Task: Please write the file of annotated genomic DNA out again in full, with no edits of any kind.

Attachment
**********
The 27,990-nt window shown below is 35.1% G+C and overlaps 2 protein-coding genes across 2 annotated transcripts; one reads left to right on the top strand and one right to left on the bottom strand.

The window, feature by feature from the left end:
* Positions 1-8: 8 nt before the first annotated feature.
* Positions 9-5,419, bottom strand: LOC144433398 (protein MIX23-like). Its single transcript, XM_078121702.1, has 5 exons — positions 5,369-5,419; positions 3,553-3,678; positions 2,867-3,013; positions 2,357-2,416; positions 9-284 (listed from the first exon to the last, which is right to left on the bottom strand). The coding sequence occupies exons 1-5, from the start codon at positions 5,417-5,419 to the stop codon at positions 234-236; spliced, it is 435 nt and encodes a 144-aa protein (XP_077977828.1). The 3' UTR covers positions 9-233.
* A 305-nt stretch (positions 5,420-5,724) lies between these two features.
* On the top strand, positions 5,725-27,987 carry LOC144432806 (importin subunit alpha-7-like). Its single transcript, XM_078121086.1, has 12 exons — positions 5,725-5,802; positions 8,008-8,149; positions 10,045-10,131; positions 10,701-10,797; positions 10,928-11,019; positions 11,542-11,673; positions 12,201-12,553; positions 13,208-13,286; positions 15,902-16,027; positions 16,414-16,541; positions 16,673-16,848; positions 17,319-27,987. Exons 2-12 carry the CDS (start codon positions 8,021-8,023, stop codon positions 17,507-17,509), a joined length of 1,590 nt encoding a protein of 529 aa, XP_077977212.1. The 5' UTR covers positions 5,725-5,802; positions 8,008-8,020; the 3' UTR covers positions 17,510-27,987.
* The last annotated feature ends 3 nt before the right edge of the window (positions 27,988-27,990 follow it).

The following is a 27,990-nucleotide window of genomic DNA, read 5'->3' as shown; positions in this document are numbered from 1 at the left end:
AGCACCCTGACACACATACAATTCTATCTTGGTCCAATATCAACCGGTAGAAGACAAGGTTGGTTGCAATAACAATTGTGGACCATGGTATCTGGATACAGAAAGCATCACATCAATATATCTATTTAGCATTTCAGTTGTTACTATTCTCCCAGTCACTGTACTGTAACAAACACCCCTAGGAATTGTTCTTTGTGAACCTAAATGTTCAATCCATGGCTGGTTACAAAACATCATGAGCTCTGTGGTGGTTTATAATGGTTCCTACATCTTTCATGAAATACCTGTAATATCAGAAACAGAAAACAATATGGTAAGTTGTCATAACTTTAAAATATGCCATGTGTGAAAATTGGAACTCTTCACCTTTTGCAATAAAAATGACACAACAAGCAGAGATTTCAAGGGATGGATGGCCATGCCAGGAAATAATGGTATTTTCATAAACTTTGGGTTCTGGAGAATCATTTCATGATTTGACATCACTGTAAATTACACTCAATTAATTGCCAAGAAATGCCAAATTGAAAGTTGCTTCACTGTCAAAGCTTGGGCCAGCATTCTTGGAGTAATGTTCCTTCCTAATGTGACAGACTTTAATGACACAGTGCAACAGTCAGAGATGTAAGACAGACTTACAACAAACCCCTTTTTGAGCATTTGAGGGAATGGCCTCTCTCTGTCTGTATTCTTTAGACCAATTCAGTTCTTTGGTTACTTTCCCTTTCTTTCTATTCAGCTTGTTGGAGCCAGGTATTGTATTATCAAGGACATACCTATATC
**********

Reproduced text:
The 27,990-nt window shown below is 35.1% G+C and overlaps 2 protein-coding genes across 2 annotated transcripts; one reads left to right on the top strand and one right to left on the bottom strand.

The window, feature by feature from the left end:
* Positions 1-8: 8 nt before the first annotated feature.
* Positions 9-5,419, bottom strand: LOC144433398 (protein MIX23-like). Its single transcript, XM_078121702.1, has 5 exons — positions 5,369-5,419; positions 3,553-3,678; positions 2,867-3,013; positions 2,357-2,416; positions 9-284 (listed from the first exon to the last, which is right to left on the bottom strand). The coding sequence occupies exons 1-5, from the start codon at positions 5,417-5,419 to the stop codon at positions 234-236; spliced, it is 435 nt and encodes a 144-aa protein (XP_077977828.1). The 3' UTR covers positions 9-233.
* A 305-nt stretch (positions 5,420-5,724) lies between these two features.
* On the top strand, positions 5,725-27,987 carry LOC144432806 (importin subunit alpha-7-like). Its single transcript, XM_078121086.1, has 12 exons — positions 5,725-5,802; positions 8,008-8,149; positions 10,045-10,131; positions 10,701-10,797; positions 10,928-11,019; positions 11,542-11,673; positions 12,201-12,553; positions 13,208-13,286; positions 15,902-16,027; positions 16,414-16,541; positions 16,673-16,848; positions 17,319-27,987. Exons 2-12 carry the CDS (start codon positions 8,021-8,023, stop codon positions 17,507-17,509), a joined length of 1,590 nt encoding a protein of 529 aa, XP_077977212.1. The 5' UTR covers positions 5,725-5,802; positions 8,008-8,020; the 3' UTR covers positions 17,510-27,987.
* The last annotated feature ends 3 nt before the right edge of the window (positions 27,988-27,990 follow it).

The following is a 27,990-nucleotide window of genomic DNA, read 5'->3' as shown; positions in this document are numbered from 1 at the left end:
AGCACCCTGACACACATACAATTCTATCTTGGTCCAATATCAACCGGTAGAAGACAAGGTTGGTTGCAATAACAATTGTGGACCATGGTATCTGGATACAGAAAGCATCACATCAATATATCTATTTAGCATTTCAGTTGTTACTATTCTCCCAGTCACTGTACTGTAACAAACACCCCTAGGAATTGTTCTTTGTGAACCTAAATGTTCAATCCATGGCTGGTTACAAAACATCATGAGCTCTGTGGTGGTTTATAATGGTTCCTACATCTTTCATGAAATACCTGTAATATCAGAAACAGAAAACAATATGGTAAGTTGTCATAACTTTAAAATATGCCATGTGTGAAAATTGGAACTCTTCACCTTTTGCAATAAAAATGACACAACAAGCAGAGATTTCAAGGGATGGATGGCCATGCCAGGAAATAATGGTATTTTCATAAACTTTGGGTTCTGGAGAATCATTTCATGATTTGACATCACTGTAAATTACACTCAATTAATTGCCAAGAAATGCCAAATTGAAAGTTGCTTCACTGTCAAAGCTTGGGCCAGCATTCTTGGAGTAATGTTCCTTCCTAATGTGACAGACTTTAATGACACAGTGCAACAGTCAGAGATGTAAGACAGACTTACAACAAACCCCTTTTTGAGCATTTGAGGGAATGGCCTCTCTCTGTCTGTATTCTTTAGACCAATTCAGTTCTTTGGTTACTTTCCCTTTCTTTCTATTCAGCTTGTTGGAGCCAGGTATTGTATTATCAAGGACATACCTATATC